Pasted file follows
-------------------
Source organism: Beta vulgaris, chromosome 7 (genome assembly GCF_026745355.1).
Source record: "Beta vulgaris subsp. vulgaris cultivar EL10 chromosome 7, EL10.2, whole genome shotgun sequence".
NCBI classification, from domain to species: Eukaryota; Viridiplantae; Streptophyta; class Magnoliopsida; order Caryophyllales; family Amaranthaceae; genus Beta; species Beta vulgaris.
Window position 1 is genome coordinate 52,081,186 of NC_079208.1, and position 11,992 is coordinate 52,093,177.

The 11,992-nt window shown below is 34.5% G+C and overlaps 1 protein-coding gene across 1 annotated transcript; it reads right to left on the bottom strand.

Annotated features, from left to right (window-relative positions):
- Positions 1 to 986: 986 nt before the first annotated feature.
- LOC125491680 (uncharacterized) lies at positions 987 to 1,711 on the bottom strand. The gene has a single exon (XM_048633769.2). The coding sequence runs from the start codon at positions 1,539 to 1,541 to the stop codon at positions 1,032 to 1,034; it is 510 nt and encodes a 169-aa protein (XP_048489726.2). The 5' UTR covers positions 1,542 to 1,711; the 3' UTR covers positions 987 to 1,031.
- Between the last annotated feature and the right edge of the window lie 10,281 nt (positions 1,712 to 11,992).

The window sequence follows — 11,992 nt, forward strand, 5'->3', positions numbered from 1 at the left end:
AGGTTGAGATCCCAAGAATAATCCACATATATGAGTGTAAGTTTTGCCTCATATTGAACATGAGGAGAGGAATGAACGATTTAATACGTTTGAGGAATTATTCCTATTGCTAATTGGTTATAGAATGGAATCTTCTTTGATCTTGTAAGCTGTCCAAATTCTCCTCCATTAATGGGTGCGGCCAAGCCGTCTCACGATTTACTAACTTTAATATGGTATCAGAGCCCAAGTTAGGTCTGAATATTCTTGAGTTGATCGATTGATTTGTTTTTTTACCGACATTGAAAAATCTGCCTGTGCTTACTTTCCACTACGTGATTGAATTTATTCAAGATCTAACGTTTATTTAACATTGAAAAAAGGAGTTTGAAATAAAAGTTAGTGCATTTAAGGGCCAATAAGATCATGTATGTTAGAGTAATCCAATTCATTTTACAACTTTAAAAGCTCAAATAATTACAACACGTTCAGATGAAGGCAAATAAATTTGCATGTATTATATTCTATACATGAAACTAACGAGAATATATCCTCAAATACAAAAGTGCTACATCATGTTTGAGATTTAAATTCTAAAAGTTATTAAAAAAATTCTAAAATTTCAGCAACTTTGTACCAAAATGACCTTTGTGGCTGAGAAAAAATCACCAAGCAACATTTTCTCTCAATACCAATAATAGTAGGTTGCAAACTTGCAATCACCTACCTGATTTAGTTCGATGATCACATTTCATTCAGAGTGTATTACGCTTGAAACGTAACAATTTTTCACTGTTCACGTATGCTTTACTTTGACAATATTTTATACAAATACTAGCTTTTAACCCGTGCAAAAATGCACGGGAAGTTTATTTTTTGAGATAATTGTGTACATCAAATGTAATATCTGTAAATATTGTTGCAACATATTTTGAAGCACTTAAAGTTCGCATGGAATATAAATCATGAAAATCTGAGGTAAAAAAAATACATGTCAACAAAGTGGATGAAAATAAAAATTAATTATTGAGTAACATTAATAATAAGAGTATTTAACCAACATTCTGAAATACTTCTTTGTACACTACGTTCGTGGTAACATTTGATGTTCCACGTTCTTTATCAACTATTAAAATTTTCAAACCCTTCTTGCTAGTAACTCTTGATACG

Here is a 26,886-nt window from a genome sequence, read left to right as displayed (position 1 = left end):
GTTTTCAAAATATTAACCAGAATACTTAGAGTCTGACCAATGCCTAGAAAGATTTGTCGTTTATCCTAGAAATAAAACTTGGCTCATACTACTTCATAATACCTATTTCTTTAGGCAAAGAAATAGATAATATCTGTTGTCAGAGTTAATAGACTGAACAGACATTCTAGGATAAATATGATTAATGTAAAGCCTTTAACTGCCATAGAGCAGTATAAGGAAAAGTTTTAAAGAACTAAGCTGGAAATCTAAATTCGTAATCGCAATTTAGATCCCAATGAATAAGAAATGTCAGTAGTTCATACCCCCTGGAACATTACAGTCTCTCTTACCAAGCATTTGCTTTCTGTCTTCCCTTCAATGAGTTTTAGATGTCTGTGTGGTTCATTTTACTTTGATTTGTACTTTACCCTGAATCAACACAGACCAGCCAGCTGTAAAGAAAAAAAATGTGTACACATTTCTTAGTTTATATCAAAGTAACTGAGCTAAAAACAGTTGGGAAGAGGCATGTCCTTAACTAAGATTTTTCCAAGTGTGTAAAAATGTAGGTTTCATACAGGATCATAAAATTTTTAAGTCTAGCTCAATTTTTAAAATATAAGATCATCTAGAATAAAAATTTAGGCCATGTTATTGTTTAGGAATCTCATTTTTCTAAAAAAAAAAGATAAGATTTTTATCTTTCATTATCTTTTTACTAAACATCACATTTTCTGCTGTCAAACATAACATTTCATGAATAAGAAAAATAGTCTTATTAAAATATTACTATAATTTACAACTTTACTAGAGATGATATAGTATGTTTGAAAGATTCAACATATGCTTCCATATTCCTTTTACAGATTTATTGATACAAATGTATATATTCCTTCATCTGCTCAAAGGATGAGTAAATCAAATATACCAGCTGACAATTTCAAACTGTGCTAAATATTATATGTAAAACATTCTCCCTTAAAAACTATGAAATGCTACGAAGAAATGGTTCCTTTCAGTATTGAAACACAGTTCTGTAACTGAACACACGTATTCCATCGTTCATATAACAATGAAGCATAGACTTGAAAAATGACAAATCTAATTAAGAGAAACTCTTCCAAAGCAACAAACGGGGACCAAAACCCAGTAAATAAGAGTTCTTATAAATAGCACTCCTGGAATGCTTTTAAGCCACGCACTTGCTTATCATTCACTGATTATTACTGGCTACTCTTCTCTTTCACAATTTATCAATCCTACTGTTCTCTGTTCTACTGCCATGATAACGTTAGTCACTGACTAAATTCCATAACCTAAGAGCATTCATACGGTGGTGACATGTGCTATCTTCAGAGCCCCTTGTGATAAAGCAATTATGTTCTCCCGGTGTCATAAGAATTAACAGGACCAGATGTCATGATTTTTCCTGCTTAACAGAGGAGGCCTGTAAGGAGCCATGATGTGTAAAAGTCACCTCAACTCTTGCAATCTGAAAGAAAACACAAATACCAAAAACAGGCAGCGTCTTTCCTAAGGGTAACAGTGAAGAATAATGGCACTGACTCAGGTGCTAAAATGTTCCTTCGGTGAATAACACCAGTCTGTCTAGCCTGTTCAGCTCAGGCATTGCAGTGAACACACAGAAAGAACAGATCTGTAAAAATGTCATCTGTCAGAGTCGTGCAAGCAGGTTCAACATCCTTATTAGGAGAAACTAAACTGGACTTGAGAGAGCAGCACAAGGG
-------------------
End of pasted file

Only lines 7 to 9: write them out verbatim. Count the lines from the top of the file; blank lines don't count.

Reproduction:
- Positions 1 to 986: 986 nt before the first annotated feature.
- LOC125491680 (uncharacterized) lies at positions 987 to 1,711 on the bottom strand. The gene has a single exon (XM_048633769.2). The coding sequence runs from the start codon at positions 1,539 to 1,541 to the stop codon at positions 1,032 to 1,034; it is 510 nt and encodes a 169-aa protein (XP_048489726.2). The 5' UTR covers positions 1,542 to 1,711; the 3' UTR covers positions 987 to 1,031.
- Between the last annotated feature and the right edge of the window lie 10,281 nt (positions 1,712 to 11,992).